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Dual-locked spectroscopic probes for sensing and therapy


Optical imaging probes allow us to detect and uncover the physiological and pathological functions of an analyte of interest at the molecular level in a non-invasive, longitudinal manner. By virtue of simplicity, low cost, high sensitivity, adaptation to automated analysis, capacity for spatially resolved imaging and diverse signal output modes, optical imaging probes have been widely applied in biology, physiology, pharmacology and medicine. To build a reliable and practically/clinically relevant probe, the design process often encompasses multidisciplinary themes, including chemistry, biology and medicine. Within the repertoire of probes, dual-locked systems are particularly interesting as a result of their ability to offer enhanced specificity and multiplex detection. In addition, chemiluminescence is a low-background, excitation-free optical modality and, thus, can be integrated into dual-locked systems, permitting crosstalk-free fluorescent and chemiluminescent detection of two distinct biomarkers. For many researchers, these dual-locked systems remain a ‘black box’. Therefore, this Review aims to offer a ‘beginner’s guide’ to such dual-locked systems, providing simple explanations on how they work, what they can do and where they have been applied, in order to help readers develop a deeper understanding of this rich area of research.

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Fig. 1: Dual-locked probes containing two reaction sites that undergo two sequential reactions.
Fig. 2: Dual-locked probes containing one reaction site that undergoes two sequential reactions.
Fig. 3: Dual-locked probes containing two reaction sites enabling signal activation and targeting.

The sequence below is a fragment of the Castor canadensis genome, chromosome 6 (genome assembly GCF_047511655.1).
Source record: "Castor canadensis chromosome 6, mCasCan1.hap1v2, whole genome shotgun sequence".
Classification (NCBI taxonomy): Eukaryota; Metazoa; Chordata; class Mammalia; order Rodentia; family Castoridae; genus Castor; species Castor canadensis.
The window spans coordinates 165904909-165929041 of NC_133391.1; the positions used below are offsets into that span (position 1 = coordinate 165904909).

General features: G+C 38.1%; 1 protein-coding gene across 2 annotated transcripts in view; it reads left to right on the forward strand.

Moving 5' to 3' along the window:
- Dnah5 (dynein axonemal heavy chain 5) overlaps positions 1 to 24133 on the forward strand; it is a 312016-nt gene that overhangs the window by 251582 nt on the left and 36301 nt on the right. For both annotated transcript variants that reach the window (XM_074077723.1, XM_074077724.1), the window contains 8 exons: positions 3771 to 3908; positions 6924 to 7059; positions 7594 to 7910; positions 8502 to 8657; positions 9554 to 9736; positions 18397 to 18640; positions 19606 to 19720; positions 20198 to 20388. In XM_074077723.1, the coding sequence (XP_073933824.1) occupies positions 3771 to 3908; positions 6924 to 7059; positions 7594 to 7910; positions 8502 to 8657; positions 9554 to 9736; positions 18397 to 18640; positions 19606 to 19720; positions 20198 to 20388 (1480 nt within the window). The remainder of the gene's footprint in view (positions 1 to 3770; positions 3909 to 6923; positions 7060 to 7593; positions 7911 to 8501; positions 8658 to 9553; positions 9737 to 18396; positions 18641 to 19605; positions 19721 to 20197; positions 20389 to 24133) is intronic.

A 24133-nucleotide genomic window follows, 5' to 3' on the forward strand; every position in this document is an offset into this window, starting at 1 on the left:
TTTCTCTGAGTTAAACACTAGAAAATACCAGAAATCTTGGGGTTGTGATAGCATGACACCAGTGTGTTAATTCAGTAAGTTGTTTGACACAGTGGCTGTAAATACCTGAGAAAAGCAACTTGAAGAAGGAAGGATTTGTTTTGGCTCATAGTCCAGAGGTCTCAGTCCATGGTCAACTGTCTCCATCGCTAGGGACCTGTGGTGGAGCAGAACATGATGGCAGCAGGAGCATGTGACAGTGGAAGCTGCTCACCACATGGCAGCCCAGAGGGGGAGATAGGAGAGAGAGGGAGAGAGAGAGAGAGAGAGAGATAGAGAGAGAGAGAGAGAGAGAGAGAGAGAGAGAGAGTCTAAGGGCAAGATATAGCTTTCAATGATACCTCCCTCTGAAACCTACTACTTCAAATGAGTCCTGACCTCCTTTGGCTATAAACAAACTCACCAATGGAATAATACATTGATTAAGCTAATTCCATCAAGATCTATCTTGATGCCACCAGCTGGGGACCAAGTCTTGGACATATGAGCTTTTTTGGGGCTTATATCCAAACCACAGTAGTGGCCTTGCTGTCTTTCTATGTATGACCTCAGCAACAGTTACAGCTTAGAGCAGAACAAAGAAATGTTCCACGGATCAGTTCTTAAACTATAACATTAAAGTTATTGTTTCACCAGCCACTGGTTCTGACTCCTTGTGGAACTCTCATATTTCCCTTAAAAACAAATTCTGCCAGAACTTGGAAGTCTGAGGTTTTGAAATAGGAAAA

Fig. 4: Dual-locked probes containing one fluorophore that can undergo two independent reactions.
Fig. 5: Dual-locked probes based on two luminophores for duplex imaging.
Fig. 6: AND-logic-based unimolecular fluorogenic probes.
Fig. 7: AND-logic-based system using two precursor probes.
Fig. 8: Förster resonance energy transfer in the construction of dual-locked fluorescent probes.
Fig. 9: Sequential addition of two analytes to induce two different fluorescence channels in a dual-locked system.
Fig. 10: Other types of dual-locked fluorescent probes.


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L.W. wishes to thank China Scholarship Council and the University of Bath for supporting his PhD work in the UK. T.D.J. would like to thank the Engineering and Physical Sciences Research Council (EPSRC) and the University of Bath for funding. T.D.J. wishes to thank the Royal Society for a Wolfson Research Merit Award and the Open Research Fund of the School of Chemistry and Chemical Engineering, Henan Normal University for support (2020ZD01). K.P. thanks Singapore Ministry of Education, Academic Research Fund Tier 1 (2019-T1-002-045, RG125/19), Academic Research Fund Tier 2 (MOE2018-T2-2-042), and A*STAR SERC AME Programmatic Fund (SERC A18A8b0059) for the financial support.

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L.W. and J.H. contributed equally to this paper. J.H. and K.P. researched data and contributed to the writing of the introduction and the first and the third main sections. L.W. and T.D.J. researched data and contributed to the preparation of the synopsis, writing of the other four main sections, and abstract and conclusion. All the authors contributed to the discussion, writing, reviewing and editing of the synopsis and manuscript.

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Correspondence to Kanyi Pu or Tony D. James.

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Nature Reviews Chemistry thanks J. Chan, J. Rao and T. Gunnlaugsson for their contribution to the peer review of this work.

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Wu, L., Huang, J., Pu, K. et al. Dual-locked spectroscopic probes for sensing and therapy. Nat Rev Chem 5, 406–421 (2021).

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